Upon a plea of guilty appellant was convicted of murder in the first degree and sentenced to death. Thereafter he moved to vacate the judgment and for permission to withdraw his plea of guilty and enter a plea of not guilty, which motion was denied. Appellant appeals from the judgment in so far as it inflicts the death penalty, and from the order denying his motion.

The first specification of error is that the court erred in pronouncing judgment, in that the information does not state facts sufficient to constitute a public offense. Conceding for the purposes of this case, but not expressly holding, that the question may be raised for the first time on appeal, we have examined the information, and concluded it is sufficient. Following the title of court and cause, the material part of it is as follows:

"Mike Donnelly and Noah Arnold, alias Robert Ford, are accused by Allen P. Asher, prosecuting attorney in and for Bonner County, State of Idaho, by this Information of the crime of Murder and that prior to the filing of this information, the said Mike Donnelly and Noah Arnold, alias Robert Ford, on the 7th day of August, 1923, had a preliminary examination before the Honorable Myrvin Davis, Probate Judge in and for the County of Bonner, State of Idaho, and were held to answer to the District Court of the Eighth Judicial District of the State of Idaho, in and for the County of Bonner for the crime of Murder committed as follows, to-wit:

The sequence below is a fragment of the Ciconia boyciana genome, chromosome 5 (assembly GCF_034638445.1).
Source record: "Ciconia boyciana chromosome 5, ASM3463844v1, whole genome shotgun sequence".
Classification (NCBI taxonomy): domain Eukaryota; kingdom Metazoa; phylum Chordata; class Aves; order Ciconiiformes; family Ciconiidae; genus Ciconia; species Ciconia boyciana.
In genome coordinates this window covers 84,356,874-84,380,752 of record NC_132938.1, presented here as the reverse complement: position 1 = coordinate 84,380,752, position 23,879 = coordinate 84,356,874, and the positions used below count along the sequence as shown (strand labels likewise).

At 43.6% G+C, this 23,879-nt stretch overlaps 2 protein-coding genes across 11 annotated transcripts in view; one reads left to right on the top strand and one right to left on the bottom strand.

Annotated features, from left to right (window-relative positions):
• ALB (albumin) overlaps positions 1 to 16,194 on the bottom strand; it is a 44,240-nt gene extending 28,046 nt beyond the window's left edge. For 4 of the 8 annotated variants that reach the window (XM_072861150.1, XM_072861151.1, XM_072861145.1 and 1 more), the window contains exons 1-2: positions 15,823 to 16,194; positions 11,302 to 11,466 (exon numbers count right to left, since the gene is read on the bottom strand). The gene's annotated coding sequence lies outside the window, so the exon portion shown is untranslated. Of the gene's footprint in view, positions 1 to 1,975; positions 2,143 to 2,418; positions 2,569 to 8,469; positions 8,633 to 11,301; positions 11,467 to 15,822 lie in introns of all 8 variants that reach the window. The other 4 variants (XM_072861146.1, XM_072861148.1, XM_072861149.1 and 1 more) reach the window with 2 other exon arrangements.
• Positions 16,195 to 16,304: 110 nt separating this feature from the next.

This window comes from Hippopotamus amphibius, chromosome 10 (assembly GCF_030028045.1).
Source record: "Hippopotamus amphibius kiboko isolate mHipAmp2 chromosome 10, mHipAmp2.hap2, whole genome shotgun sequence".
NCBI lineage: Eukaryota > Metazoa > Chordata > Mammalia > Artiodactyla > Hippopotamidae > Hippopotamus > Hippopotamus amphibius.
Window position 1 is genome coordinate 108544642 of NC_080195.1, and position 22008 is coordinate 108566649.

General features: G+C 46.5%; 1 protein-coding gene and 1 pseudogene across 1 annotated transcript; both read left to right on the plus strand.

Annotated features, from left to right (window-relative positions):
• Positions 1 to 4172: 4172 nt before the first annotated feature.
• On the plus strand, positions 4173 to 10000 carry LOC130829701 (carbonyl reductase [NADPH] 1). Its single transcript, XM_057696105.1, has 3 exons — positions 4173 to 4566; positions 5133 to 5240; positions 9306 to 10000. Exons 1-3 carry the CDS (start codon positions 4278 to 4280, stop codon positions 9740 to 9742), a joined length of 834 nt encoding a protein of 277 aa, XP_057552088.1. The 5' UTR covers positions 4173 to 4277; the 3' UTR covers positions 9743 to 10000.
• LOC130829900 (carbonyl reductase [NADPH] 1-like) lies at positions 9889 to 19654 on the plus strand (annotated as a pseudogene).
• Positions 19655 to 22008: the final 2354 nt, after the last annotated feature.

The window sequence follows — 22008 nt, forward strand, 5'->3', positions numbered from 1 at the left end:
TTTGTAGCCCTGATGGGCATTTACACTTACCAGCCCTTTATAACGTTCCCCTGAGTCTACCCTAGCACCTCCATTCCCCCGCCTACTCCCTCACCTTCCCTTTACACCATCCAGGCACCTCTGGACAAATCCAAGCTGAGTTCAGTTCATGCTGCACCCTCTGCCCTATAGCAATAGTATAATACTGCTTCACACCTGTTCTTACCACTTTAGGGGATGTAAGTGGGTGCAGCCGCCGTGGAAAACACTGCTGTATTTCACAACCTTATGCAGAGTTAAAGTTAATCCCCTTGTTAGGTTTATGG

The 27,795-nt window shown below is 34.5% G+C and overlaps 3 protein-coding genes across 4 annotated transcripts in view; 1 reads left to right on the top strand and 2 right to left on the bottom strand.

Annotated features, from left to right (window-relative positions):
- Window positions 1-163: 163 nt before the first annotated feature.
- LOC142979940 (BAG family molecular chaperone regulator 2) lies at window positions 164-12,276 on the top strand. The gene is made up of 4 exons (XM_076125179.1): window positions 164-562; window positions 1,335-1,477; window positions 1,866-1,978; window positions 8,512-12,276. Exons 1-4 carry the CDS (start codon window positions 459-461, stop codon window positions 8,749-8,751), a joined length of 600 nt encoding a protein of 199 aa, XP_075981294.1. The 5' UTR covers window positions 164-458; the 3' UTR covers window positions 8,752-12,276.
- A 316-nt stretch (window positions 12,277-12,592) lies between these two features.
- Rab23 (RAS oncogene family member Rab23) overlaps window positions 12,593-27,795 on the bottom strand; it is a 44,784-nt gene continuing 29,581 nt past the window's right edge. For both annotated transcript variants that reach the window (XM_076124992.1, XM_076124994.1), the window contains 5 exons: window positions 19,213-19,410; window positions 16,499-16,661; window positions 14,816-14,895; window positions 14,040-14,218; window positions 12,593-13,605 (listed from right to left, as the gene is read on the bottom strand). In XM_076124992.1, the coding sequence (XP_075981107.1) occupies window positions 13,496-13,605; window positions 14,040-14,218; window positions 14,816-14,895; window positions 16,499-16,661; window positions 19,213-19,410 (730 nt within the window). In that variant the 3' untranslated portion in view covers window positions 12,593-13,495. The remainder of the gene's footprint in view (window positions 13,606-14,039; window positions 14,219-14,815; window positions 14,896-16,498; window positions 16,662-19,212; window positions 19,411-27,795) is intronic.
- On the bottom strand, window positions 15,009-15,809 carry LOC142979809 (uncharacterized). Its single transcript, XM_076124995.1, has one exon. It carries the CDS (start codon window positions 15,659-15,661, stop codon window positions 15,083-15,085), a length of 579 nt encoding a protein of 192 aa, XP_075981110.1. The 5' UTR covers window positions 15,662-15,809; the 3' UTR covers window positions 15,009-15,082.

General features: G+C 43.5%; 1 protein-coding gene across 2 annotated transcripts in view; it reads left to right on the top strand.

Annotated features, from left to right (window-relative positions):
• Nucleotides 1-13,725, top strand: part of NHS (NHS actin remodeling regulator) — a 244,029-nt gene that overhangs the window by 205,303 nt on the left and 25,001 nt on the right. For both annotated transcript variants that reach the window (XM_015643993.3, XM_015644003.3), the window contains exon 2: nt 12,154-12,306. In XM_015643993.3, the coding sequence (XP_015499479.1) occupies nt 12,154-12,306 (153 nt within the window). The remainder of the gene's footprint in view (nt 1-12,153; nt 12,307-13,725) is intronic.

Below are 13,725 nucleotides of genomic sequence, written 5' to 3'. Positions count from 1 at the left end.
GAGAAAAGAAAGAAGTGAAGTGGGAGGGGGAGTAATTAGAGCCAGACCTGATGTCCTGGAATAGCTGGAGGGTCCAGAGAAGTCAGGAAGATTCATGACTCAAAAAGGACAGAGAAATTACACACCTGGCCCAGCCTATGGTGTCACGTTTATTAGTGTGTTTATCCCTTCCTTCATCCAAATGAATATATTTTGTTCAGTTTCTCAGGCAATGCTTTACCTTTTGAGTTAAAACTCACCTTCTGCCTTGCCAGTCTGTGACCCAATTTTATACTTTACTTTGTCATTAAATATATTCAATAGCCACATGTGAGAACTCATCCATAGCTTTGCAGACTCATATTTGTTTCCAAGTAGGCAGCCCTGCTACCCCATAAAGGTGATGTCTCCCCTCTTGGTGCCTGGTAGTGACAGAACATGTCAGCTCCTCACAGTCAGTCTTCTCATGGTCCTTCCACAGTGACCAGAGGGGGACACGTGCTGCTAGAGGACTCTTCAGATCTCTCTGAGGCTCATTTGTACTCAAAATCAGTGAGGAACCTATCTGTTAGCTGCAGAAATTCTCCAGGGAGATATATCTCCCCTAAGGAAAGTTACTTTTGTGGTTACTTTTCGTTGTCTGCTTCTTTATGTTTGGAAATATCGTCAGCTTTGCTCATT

"That the said Mike Donnelly and Noah Arnold, alias Robert Ford, on or about the 16th day of July, A. D. 1923, at the County of Bonner, State of Idaho, then and there did unlawfully, wilfully, wrongfully, feloniously, deliberately, premeditatedly, and with malice aforethought, kill and murder one Wm. Crisp, a human Being.

"All of which is contrary to the Statute in such case made and provided and against the peace and dignity of the State of Idaho. . . ."

Appellant invokes C. S., secs. 8811, 8812, 8825-8827 and 8834, which provide in effect that the information must contain a direct and certain...